Wednesday, December 17, 2008

Cat Dancers: The Strangest HBO Documentary Ever

If you like TV programs about Ebola, chimeras, comets, tsunamis and wild animals that bite, you might consider giving Cat Dancers (HBO) a gander. If you watch Meerkat Manor, Air Jaws, old Judy Garland movies and Oprah only when conjoined twins are making an appearance, then Jane's special algorithm for determining what you might like to watch based on your past viewing choices says, "run don't walk" to Cat Dancers on HBO. If you have ever once searched the web for information on "Plushies" (people who dress up like stuffed animals) trust me, this one's for you. It's very special.

Cat Dancers tells the story of Ron and Joy Holiday, and their lover Chuck Lizza. Their menage- a-trois would be weird enough, but the happy threesome went on to form one of the world's first exotic tiger entertainment acts. That's right, before Sigfried and Roy, there were the Cat Dancers. And without being too much of a spoiler, let's just say both acts experienced similar tragic grand finales.

Most of the film is narrated by Ron Holiday, an enthusiastic but oddly emotionless fellow given to wearing wigs, eyeliner and ballet tights. He was married for over 40 years to Joy and they had a very successful adagio dance team that performed at Radio City Music Hall in NYC. Joy Holiday is a cheerful busty blond who once wanted to be a nun. Chuck, their paramour, was a young man who once worked for the circus. Together they formed the "Cat Dancers" and they performed for 14 years with leopards, panthers and a white tiger hybrid named Jupiter.

Don't read the whole story on the HBO site unless you want to know how this odd documentary ends. I'm not going to reveal it here, because I've been haunted by it for days. It's disturbing on so many levels. As an animal rights activist, I can't endorse the idea of big cats being used as circus performers. If my own little cats Bob and CNN can't stand to be cooped up in a house all day, I can't imagine how bored and unhappy big cats must feel being in a cage.

Nevertheless, if your tastes in TV gravitate to the extremely unusual, then I can't recommend Cat Dancers enough.

Cat Dancers debuted on Dec 15th, 2008 at 8pm on HBO. Check your guide for repeat air dates, or see HBO on Demand.


Lisa said...

I finally watched the whole documentary early this morning. Incredible...haunting is the word. It's a beautifully made, undeniably odd but completely authentic look at the fringe where show business meets obsession meets love meets exotica. Wow. I loved it. I think Ron is sweet and sincere, and his love of his cats touching. His marriage and home life in some ways were so normal and other ways so unconventional, as is he.

Ultimately tragic, and inevitable, probably.

What a tremendous doc!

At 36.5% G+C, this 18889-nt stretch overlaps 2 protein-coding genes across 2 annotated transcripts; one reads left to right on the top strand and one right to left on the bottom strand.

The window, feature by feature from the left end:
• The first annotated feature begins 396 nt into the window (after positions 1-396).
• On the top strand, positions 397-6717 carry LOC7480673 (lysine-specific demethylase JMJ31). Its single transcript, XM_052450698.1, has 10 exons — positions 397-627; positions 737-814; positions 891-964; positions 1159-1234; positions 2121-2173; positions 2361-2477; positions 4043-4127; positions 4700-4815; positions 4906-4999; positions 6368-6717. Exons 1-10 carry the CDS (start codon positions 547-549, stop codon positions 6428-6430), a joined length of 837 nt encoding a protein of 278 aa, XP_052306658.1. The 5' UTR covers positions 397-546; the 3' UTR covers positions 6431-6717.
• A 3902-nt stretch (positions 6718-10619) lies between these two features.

Jill said...

I just watched it while sitting on the sofa with my little mini-cats (housecats), and I'm just shattered. Unfortunately, too much of the talk about this is going to be about the ménage à trois, and it shouldn't be, because however we might not be able to understand it, it worked.

I also don't like the whole idea of taking these animals and using them as circus performers, but it's clear that Ron loves these beasts as much as we love our little cats purring on an afghan. Ron is certainly an odd duck, but no odder than most people who make their lives in show business, and his tendency towards the theatric makes his telling of his story that much more compelling.

This film is one of the reasons I love documentaries so much; because real people's lives are so much more interesting than any fiction can be.

Jane said...

Lisa and Jill, since you've both seen the documentary I feel like I can talk about the ending. It was a perfect example of why no one should ever try to domesticate big cats. Jupiter was behaving naturally when he attacked Joy. In the wild, big cats survive by knowing when to go after sick or starving animals. Joy clearly gave off those signals and when she turned her back, his big cat instincts took over. Thanks for your comments, ladies!

Anonymous said...

It never ceases to amaze me. Despite knowing and understanding big cat behaviour better than most people, animal trainers still make the mistake of thinking that animals that they train somehow becoome "more understanding" of humans through the constant interaction of trainer and animal, which leads to familiarity and risk with these precious creatures. They still cannot develop cognitive thinking skills, and the only reson why they don't eat the trainers is because they are fed plenty of meat as an "alternative" food source. They are one dimensional creatures, and sooner or later, they will prove it, despite sometimes tragic consequences.